X: I think that this was a case in which the book and author are such an obvious target – our most fundamental historiographical and political views are so different – that I thought it best to leave the dirty work to others. Without naming names, this is one of those situations in which the author has a big reputation, has won awards, positions, etc., while very few people in our field have anything good to say about her work. At some point, there simply doesn’t seem to be much point in ‘fighting the good fight’.
Me: Ah, but surely it’s the perception that it’s dirty work that’s the issue. Granted, ad hominem attacks are infra dig, but if that’s what people are scared of unleashing/receiving then it’s a sad indictment of our world. Obviously, ‘she’ is a fully paid-up member of the patriarchy. How ironic.
Now there’s enough information there to work out who the disapproved-of author is, no? Which makes the whole thing rather vexatious. I have seen people subject to vicious attacks for simply taking intellectual issue with a book or article, just as I have read vicious and unnecessarily vitriolic ‘reviews’ that are plainly sublimated.
In the blogosphere, of course, vicious, ad hominem attacks are de rigeur, as the attacker smugly hides behind anonymity and the knowledge that there is as yet no punch the avatar functionality on the web. While I’m happily forthright in my views, I try to avoid writing anything online that I wouldn’t say to someone’s face in a pub. And I am as forthright in pubs.
Of course, one must be careful what you wish for, and my book of short stories, Black Box, has had mixed reviews. On Amazon, it’s been lauded, sorta, with 5 5* reviews (trailing Slender Threads with 11), on Goodreads, a little less so. To whit:
It’s been a few weeks since I finished the book, however, that does not mean that I have forgotten it, like some many other books. I have found myself thinking about some of the stories even now. It may not be the best book ever written, but certainly worth the time it takes to read it.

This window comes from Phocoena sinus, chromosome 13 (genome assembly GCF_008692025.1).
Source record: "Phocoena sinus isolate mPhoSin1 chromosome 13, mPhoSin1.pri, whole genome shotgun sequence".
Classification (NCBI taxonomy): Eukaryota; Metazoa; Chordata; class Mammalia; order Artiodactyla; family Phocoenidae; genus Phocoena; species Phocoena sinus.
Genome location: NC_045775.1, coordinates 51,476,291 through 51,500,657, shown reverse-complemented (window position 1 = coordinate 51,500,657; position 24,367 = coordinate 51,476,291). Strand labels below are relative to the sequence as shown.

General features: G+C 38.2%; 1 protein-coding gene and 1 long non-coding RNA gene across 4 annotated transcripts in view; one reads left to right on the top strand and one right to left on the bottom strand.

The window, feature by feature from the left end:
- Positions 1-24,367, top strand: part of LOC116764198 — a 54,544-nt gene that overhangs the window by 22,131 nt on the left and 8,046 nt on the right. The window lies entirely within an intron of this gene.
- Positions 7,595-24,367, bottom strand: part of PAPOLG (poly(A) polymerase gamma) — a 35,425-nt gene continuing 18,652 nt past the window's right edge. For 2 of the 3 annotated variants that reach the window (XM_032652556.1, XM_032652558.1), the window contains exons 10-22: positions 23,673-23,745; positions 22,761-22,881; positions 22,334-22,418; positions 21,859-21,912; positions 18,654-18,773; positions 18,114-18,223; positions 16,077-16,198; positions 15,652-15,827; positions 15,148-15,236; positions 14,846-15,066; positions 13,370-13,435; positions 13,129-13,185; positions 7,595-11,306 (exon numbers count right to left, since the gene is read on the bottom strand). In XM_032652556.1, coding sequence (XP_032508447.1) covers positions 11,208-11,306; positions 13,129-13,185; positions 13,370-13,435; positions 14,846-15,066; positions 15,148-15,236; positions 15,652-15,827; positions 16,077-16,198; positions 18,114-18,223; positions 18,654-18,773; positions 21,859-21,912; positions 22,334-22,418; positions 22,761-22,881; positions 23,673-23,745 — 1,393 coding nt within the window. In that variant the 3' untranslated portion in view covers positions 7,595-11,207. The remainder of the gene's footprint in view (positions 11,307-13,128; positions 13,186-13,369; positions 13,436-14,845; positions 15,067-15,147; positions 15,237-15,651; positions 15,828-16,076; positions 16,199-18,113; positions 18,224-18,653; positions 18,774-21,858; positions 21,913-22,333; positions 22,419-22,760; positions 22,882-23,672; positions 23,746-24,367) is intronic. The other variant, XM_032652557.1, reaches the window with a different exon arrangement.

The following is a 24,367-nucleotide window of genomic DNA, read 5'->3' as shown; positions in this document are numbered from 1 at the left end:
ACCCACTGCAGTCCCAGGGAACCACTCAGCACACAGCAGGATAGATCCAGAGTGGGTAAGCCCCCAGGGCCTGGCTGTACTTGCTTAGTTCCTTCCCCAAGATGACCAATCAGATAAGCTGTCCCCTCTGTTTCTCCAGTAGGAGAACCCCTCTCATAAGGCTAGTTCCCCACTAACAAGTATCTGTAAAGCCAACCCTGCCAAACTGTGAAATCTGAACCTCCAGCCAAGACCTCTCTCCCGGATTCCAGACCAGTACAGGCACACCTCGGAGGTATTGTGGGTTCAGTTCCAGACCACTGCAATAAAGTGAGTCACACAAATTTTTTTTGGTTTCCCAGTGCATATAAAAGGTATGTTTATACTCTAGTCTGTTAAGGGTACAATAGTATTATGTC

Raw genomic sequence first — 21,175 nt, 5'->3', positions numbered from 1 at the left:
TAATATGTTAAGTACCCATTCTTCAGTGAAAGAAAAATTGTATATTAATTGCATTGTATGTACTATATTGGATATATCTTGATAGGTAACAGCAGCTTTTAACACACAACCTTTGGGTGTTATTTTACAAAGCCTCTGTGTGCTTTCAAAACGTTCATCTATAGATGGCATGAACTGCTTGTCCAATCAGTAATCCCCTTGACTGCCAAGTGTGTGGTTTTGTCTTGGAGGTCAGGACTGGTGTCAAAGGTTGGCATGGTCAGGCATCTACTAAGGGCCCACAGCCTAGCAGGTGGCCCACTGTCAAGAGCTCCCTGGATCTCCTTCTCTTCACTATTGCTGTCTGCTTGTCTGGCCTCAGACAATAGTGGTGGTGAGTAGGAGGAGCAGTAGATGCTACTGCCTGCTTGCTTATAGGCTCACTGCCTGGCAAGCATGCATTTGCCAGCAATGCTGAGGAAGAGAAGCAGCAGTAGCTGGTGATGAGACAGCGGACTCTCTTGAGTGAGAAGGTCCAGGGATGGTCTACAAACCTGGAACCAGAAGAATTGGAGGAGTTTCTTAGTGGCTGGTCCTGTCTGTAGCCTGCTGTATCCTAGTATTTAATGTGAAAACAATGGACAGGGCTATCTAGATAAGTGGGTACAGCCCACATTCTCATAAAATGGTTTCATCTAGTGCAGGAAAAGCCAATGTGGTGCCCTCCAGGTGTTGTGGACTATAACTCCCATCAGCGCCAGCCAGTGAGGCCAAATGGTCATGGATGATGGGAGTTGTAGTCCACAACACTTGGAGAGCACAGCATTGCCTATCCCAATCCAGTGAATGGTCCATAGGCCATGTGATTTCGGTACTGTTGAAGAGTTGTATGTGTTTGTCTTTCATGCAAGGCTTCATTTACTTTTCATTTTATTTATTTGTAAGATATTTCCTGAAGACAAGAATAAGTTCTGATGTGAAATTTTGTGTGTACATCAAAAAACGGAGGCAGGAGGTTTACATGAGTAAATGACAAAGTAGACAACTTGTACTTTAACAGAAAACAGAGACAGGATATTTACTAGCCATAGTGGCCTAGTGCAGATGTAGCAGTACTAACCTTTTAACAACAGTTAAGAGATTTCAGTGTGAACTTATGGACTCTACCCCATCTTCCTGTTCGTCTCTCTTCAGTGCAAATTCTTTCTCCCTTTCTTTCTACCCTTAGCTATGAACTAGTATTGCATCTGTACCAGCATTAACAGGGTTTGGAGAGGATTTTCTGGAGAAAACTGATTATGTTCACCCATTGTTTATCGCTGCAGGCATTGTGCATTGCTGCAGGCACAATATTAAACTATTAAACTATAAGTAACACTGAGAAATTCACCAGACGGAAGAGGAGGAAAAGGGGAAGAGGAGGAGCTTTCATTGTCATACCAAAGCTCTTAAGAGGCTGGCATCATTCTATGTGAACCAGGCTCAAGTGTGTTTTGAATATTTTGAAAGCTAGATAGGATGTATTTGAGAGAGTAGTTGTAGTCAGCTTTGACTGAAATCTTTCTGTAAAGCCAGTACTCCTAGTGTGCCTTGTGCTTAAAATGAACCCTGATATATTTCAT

I really didn’t get into this book. Don’t get me wrong though as this is a very well written book with some great ideas, just some of them confused me and made me have to re-read from the very start of the titled chapter. I then got distracted by other books and that, but I told myself that I would read it again as soon as I could deciding to give it another chance.
I’m sorry to say that I got up to ‘Nigel, Prince Of Darkness’ and was utterly and completely lost.
Now both reviewers make some valid points in the body of their review, which is what makes me take them seriously. They don’t just say ‘this book sucks’ or ‘this book is awesome’, they make a statement and then give their reasoning. They both gave it the same rating, which also intrigued (especially as one of them gave it the same rating as they gave Hamlet, so that’s the bit I report).
The great thing was that they reviewed because they wanted to, though they were both recipients of a free copy via the goodreads ‘giveaway’ system. They had no other motive other than perhaps a feeling of mild obligation. Would they have reviewed had they thought it dreadful? Maybe they did, and maybe they felt that they couldn’t be too honest. Perhaps the line ‘It may not be the best book ever written’ is beautiful British understatement. I really don’t know.
What I do know, is that as well as the fear of personally-penned redress, reviews are wildly influenced by there part in the media machine, a machine in an increasingly symbiotic relationship with the arts, and this is not good. Try to suggest a feature on an artist with no product on the event horizon and you get precisely nowhere. Give an artist a poor write-up and they may refuse to grace your pages again. In bookland, many reviewers are also authors. There’s automatically a conflict of interest, a quid pro quo at work.
But all this notwithstanding, it’s ironic that a reader of a book called Black Box should find themselves lost between the covers, don’t you think?